Wednesday, October 18, 2006

How Does Pappy Chase Balls at Night?

Pappy is always standing at the sliding door to the back yard, pining to go outside and chase a ball after dinner. Now, in the heart of the Fall, this takes place in total darkness. When we first tried this I was sure that he'd lose the ball immediately, followed by him searching frantically with his tail whisking in circles and the occasional whine. Then, I envisioned, we'd be done until we found the ball the next morning.

But this isn't what happened. He was retreiving balls in the pitch black. He was snatching a ball out of mid-air, when I couldn't even find it after he dropped it at my feet. So I asked myself how he did that. A dog's bionic hearing is great, but it isn't radar. Hearing a ball's bounce is helpful, but won't tell you its trajectory and he was catching them on the fly. Smell is great for finding stationary balls, but there's some latency in scent that isn't going be as helpful in chasing them in motion.

So it had to be something to do with sight. But how can a dog who can't see the treat on the floor in front of him see a ball at night? Once, on a walk, he nearly desocketed my arm chasing after a pipe sticking out of the ground that stood a little too much like a squirrel. I looked up a couple of articles on dog sight here and here. Though dogs don't just see in black and white, their vision is only dichromatic (blue/yellow) and they don't distinguish many colors well. Apparently their visual acuity also isn't great-- if a human's vision is 20/20, a typical dog may only see from 20 feet what the person sees from 75 feet. But dogs have great night vision. First off, they have a much higher ratio of rods to cones than humans-- these are the high-definition, motion sensitive, black and white receptors in the retina. Humans have greater concentrations of rods in the peripheral vision, sometimes making it easier to see things at night by not looking directly at them. Dogs also have a "tapitum lucidum," a reflective layer behind the photoreceptors. This is what gives them the creepy glowing eyes at night. With the extra reflective layer, somehow the wavelength of dim light is enhanced providing better contrast.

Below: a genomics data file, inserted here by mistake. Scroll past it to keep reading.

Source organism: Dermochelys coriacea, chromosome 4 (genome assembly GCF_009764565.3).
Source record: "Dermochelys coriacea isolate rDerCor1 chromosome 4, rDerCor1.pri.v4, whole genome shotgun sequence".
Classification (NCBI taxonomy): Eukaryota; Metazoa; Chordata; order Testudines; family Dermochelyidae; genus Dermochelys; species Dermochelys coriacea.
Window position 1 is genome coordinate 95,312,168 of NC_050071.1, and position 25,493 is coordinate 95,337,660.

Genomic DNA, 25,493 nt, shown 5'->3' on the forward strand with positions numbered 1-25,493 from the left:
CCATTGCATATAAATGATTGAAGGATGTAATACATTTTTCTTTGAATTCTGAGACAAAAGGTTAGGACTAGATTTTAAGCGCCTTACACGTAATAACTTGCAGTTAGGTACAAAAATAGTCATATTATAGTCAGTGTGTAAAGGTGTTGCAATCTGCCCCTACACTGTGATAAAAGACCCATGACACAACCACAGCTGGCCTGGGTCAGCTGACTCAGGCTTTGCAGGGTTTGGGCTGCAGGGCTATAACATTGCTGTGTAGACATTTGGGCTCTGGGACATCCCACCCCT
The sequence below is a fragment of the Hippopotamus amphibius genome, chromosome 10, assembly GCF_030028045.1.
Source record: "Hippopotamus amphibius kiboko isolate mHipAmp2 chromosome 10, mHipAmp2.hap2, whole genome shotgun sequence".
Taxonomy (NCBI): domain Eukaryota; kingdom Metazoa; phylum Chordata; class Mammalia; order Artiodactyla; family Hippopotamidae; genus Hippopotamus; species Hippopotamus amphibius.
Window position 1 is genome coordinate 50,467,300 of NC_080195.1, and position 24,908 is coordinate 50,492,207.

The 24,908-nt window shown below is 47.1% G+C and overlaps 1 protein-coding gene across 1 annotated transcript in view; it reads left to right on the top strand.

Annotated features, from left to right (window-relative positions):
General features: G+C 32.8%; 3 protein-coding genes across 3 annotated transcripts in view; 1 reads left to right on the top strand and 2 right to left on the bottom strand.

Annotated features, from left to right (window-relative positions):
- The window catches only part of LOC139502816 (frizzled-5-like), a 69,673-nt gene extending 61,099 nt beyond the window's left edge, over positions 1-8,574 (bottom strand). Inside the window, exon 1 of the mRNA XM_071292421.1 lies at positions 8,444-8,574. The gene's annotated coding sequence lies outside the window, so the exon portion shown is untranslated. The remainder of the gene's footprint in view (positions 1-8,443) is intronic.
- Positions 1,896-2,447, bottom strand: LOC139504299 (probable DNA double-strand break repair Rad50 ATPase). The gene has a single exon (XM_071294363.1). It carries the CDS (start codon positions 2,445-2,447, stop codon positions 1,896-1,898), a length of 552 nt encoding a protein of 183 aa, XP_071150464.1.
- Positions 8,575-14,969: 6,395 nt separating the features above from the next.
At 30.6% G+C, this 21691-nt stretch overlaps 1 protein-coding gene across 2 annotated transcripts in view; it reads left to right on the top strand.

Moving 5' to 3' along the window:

Bottom line... looks like I am going out after dinner to toss balls all winter long.

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